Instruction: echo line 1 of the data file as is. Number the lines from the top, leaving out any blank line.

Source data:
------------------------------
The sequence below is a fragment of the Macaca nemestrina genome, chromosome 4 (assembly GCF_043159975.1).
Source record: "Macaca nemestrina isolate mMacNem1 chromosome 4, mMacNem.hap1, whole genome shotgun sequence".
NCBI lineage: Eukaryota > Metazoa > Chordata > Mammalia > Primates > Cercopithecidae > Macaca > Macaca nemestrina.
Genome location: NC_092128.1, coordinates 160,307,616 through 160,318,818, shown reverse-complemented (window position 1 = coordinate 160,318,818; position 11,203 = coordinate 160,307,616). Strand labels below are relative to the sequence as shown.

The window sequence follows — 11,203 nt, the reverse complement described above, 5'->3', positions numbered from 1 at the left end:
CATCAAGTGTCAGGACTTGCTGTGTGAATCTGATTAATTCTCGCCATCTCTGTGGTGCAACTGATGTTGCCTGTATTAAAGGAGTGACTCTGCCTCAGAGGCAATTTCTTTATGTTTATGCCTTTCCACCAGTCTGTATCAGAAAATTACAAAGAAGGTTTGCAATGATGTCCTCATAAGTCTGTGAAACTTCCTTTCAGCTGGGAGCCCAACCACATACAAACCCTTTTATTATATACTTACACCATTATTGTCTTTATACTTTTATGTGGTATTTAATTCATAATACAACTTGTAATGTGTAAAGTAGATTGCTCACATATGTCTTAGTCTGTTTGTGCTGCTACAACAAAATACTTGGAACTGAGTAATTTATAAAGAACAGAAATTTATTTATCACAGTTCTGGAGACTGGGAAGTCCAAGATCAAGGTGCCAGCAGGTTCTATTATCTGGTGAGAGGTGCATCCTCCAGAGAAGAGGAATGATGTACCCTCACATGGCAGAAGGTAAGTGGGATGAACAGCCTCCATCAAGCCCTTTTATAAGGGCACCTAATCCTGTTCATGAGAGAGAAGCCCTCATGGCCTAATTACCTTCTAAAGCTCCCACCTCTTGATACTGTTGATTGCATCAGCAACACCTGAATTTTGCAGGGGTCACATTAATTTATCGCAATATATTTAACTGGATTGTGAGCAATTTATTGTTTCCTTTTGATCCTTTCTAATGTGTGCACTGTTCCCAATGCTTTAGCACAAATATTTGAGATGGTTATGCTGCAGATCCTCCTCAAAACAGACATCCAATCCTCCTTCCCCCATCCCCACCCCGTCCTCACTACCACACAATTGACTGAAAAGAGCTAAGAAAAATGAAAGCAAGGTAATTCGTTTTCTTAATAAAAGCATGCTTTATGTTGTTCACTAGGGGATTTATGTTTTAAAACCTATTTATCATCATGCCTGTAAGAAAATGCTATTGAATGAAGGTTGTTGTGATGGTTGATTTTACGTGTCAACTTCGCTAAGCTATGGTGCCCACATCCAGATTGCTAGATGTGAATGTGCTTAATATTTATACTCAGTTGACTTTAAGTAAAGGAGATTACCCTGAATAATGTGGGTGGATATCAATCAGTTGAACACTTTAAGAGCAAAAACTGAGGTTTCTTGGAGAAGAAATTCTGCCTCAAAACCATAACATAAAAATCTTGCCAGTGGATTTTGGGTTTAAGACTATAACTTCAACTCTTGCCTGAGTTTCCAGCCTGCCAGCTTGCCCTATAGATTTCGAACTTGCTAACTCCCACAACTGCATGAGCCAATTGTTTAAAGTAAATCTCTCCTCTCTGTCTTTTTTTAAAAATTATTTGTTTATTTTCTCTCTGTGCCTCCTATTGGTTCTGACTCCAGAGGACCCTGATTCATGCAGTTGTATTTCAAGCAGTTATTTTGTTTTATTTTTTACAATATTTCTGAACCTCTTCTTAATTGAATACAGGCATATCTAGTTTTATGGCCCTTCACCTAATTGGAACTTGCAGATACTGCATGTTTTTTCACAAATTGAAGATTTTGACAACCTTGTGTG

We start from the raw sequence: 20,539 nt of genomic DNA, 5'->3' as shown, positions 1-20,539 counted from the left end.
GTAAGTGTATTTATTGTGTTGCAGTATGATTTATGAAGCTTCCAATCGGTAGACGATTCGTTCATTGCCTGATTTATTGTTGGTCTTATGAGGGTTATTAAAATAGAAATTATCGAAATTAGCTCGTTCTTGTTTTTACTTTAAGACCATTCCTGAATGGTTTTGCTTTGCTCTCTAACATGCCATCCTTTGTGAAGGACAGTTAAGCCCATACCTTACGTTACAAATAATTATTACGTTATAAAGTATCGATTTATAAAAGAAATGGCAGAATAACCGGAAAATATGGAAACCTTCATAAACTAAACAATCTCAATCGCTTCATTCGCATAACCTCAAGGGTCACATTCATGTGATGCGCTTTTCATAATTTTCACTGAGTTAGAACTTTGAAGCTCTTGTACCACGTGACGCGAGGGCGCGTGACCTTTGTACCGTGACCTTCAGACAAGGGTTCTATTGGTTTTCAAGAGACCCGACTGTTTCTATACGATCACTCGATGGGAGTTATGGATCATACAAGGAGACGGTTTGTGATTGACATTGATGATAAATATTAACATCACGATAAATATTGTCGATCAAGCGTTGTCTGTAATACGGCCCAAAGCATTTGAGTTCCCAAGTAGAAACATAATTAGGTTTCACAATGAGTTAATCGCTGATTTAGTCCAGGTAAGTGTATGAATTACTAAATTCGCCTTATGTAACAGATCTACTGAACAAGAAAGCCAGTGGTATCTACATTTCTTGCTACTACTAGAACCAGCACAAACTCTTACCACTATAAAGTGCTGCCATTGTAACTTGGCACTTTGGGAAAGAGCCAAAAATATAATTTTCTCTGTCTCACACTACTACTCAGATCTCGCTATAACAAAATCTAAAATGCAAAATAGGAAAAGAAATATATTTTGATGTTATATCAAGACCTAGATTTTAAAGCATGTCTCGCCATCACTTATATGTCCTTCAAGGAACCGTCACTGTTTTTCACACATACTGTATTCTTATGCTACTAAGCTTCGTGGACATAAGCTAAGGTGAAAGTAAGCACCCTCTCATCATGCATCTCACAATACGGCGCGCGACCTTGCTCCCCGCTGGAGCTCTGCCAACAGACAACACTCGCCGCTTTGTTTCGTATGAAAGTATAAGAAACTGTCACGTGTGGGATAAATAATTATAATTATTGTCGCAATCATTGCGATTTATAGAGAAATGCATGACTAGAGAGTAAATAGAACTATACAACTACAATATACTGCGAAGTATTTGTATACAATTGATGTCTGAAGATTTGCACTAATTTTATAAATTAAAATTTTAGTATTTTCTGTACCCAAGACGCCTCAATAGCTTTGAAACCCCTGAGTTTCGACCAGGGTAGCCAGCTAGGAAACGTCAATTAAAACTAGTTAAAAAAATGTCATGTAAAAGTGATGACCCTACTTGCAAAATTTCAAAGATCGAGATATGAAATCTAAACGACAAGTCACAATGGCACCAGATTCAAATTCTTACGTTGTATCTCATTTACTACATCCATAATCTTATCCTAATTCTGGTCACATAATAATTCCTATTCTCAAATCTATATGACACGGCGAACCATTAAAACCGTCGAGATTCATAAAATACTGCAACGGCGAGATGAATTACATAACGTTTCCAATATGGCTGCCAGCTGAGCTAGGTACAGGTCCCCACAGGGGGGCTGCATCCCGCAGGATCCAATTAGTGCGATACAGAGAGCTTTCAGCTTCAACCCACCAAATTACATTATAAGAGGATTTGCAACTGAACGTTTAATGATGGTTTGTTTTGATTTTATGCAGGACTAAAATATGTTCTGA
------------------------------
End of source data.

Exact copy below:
The sequence below is a fragment of the Macaca nemestrina genome, chromosome 4 (assembly GCF_043159975.1).